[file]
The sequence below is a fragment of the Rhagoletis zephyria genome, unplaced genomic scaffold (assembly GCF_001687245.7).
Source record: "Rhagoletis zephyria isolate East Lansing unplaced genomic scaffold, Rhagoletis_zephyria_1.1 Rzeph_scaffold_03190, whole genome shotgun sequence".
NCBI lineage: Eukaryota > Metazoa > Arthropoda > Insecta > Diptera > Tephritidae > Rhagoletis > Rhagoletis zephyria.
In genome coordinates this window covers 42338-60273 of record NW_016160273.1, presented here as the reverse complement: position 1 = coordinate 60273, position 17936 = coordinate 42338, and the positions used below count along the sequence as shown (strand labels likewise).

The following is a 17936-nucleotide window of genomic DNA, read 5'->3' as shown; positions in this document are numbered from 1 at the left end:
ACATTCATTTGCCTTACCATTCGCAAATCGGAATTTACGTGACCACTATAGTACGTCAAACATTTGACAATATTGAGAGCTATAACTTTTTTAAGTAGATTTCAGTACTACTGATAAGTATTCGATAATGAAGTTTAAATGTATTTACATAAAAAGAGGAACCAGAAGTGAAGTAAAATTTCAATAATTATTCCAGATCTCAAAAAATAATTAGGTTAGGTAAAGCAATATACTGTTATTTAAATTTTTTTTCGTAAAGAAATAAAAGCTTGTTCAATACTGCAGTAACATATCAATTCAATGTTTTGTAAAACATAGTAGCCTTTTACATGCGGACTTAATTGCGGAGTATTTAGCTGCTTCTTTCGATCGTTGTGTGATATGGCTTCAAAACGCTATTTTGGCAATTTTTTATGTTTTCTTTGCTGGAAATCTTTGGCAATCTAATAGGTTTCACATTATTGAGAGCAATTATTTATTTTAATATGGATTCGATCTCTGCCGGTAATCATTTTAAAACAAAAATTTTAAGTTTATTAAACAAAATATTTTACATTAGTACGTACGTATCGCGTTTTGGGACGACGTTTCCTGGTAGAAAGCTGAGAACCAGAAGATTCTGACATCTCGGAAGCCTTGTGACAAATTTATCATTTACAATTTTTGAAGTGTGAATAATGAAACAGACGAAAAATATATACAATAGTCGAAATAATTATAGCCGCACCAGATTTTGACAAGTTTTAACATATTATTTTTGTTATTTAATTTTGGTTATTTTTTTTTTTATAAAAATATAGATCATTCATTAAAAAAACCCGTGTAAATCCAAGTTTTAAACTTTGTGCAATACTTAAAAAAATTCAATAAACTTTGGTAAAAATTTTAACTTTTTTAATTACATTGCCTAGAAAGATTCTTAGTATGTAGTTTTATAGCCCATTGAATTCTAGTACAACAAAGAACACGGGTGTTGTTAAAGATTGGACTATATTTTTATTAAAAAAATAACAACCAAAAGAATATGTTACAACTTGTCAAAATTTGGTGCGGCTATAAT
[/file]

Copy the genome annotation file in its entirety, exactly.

The sequence below is a fragment of the Rhagoletis zephyria genome, unplaced genomic scaffold (assembly GCF_001687245.7).
Source record: "Rhagoletis zephyria isolate East Lansing unplaced genomic scaffold, Rhagoletis_zephyria_1.1 Rzeph_scaffold_03190, whole genome shotgun sequence".
NCBI lineage: Eukaryota > Metazoa > Arthropoda > Insecta > Diptera > Tephritidae > Rhagoletis > Rhagoletis zephyria.
In genome coordinates this window covers 42338-60273 of record NW_016160273.1, presented here as the reverse complement: position 1 = coordinate 60273, position 17936 = coordinate 42338, and the positions used below count along the sequence as shown (strand labels likewise).

The following is a 17936-nucleotide window of genomic DNA, read 5'->3' as shown; positions in this document are numbered from 1 at the left end:
ACATTCATTTGCCTTACCATTCGCAAATCGGAATTTACGTGACCACTATAGTACGTCAAACATTTGACAATATTGAGAGCTATAACTTTTTTAAGTAGATTTCAGTACTACTGATAAGTATTCGATAATGAAGTTTAAATGTATTTACATAAAAAGAGGAACCAGAAGTGAAGTAAAATTTCAATAATTATTCCAGATCTCAAAAAATAATTAGGTTAGGTAAAGCAATATACTGTTATTTAAATTTTTTTTCGTAAAGAAATAAAAGCTTGTTCAATACTGCAGTAACATATCAATTCAATGTTTTGTAAAACATAGTAGCCTTTTACATGCGGACTTAATTGCGGAGTATTTAGCTGCTTCTTTCGATCGTTGTGTGATATGGCTTCAAAACGCTATTTTGGCAATTTTTTATGTTTTCTTTGCTGGAAATCTTTGGCAATCTAATAGGTTTCACATTATTGAGAGCAATTATTTATTTTAATATGGATTCGATCTCTGCCGGTAATCATTTTAAAACAAAAATTTTAAGTTTATTAAACAAAATATTTTACATTAGTACGTACGTATCGCGTTTTGGGACGACGTTTCCTGGTAGAAAGCTGAGAACCAGAAGATTCTGACATCTCGGAAGCCTTGTGACAAATTTATCATTTACAATTTTTGAAGTGTGAATAATGAAACAGACGAAAAATATATACAATAGTCGAAATAATTATAGCCGCACCAGATTTTGACAAGTTTTAACATATTATTTTTGTTATTTAATTTTGGTTATTTTTTTTTTTATAAAAATATAGATCATTCATTAAAAAAACCCGTGTAAATCCAAGTTTTAAACTTTGTGCAATACTTAAAAAAATTCAATAAACTTTGGTAAAAATTTTAACTTTTTTAATTACATTGCCTAGAAAGATTCTTAGTATGTAGTTTTATAGCCCATTGAATTCTAGTACAACAAAGAACACGGGTGTTGTTAAAGATTGGACTATATTTTTATTAAAAAAATAACAACCAAAAGAATATGTTACAACTTGTCAAAATTTGGTGCGGCTATAAT